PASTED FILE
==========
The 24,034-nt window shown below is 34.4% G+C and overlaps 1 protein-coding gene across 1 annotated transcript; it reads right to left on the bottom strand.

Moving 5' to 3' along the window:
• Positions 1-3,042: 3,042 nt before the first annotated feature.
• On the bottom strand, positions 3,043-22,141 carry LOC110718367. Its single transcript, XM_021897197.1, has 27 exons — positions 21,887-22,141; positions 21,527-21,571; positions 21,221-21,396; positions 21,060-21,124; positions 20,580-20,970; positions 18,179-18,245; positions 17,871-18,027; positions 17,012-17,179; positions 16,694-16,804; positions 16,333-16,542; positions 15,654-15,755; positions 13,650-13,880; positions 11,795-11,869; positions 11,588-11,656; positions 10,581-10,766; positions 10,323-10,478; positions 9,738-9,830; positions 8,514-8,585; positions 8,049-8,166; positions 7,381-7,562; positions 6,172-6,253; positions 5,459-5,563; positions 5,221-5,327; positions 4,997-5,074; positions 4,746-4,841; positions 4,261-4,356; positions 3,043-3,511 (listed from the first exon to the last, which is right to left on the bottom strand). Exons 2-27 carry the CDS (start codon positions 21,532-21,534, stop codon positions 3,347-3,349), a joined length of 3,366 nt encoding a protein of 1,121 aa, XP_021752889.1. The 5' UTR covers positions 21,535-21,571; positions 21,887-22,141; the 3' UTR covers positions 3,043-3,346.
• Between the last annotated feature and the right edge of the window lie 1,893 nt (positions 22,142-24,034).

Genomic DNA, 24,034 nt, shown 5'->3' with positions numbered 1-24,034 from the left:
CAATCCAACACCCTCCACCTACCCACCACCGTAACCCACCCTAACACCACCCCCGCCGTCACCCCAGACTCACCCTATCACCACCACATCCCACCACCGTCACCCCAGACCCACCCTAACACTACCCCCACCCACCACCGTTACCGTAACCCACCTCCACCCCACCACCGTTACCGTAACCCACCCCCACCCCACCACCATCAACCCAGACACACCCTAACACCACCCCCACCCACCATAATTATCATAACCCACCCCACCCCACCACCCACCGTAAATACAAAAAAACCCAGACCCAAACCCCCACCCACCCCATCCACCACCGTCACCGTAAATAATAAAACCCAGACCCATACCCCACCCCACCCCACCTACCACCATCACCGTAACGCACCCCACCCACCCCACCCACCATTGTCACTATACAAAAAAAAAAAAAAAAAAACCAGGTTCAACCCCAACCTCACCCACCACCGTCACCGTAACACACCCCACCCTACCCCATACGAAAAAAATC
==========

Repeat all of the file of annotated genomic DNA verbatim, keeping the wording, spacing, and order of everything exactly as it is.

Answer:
The 24,034-nt window shown below is 34.4% G+C and overlaps 1 protein-coding gene across 1 annotated transcript; it reads right to left on the bottom strand.

Moving 5' to 3' along the window:
• Positions 1-3,042: 3,042 nt before the first annotated feature.
• On the bottom strand, positions 3,043-22,141 carry LOC110718367. Its single transcript, XM_021897197.1, has 27 exons — positions 21,887-22,141; positions 21,527-21,571; positions 21,221-21,396; positions 21,060-21,124; positions 20,580-20,970; positions 18,179-18,245; positions 17,871-18,027; positions 17,012-17,179; positions 16,694-16,804; positions 16,333-16,542; positions 15,654-15,755; positions 13,650-13,880; positions 11,795-11,869; positions 11,588-11,656; positions 10,581-10,766; positions 10,323-10,478; positions 9,738-9,830; positions 8,514-8,585; positions 8,049-8,166; positions 7,381-7,562; positions 6,172-6,253; positions 5,459-5,563; positions 5,221-5,327; positions 4,997-5,074; positions 4,746-4,841; positions 4,261-4,356; positions 3,043-3,511 (listed from the first exon to the last, which is right to left on the bottom strand). Exons 2-27 carry the CDS (start codon positions 21,532-21,534, stop codon positions 3,347-3,349), a joined length of 3,366 nt encoding a protein of 1,121 aa, XP_021752889.1. The 5' UTR covers positions 21,535-21,571; positions 21,887-22,141; the 3' UTR covers positions 3,043-3,346.
• Between the last annotated feature and the right edge of the window lie 1,893 nt (positions 22,142-24,034).

Genomic DNA, 24,034 nt, shown 5'->3' with positions numbered 1-24,034 from the left:
CAATCCAACACCCTCCACCTACCCACCACCGTAACCCACCCTAACACCACCCCCGCCGTCACCCCAGACTCACCCTATCACCACCACATCCCACCACCGTCACCCCAGACCCACCCTAACACTACCCCCACCCACCACCGTTACCGTAACCCACCTCCACCCCACCACCGTTACCGTAACCCACCCCCACCCCACCACCATCAACCCAGACACACCCTAACACCACCCCCACCCACCATAATTATCATAACCCACCCCACCCCACCACCCACCGTAAATACAAAAAAACCCAGACCCAAACCCCCACCCACCCCATCCACCACCGTCACCGTAAATAATAAAACCCAGACCCATACCCCACCCCACCCCACCTACCACCATCACCGTAACGCACCCCACCCACCCCACCCACCATTGTCACTATACAAAAAAAAAAAAAAAAAAACCAGGTTCAACCCCAACCTCACCCACCACCGTCACCGTAACACACCCCACCCTACCCCATACGAAAAAAATC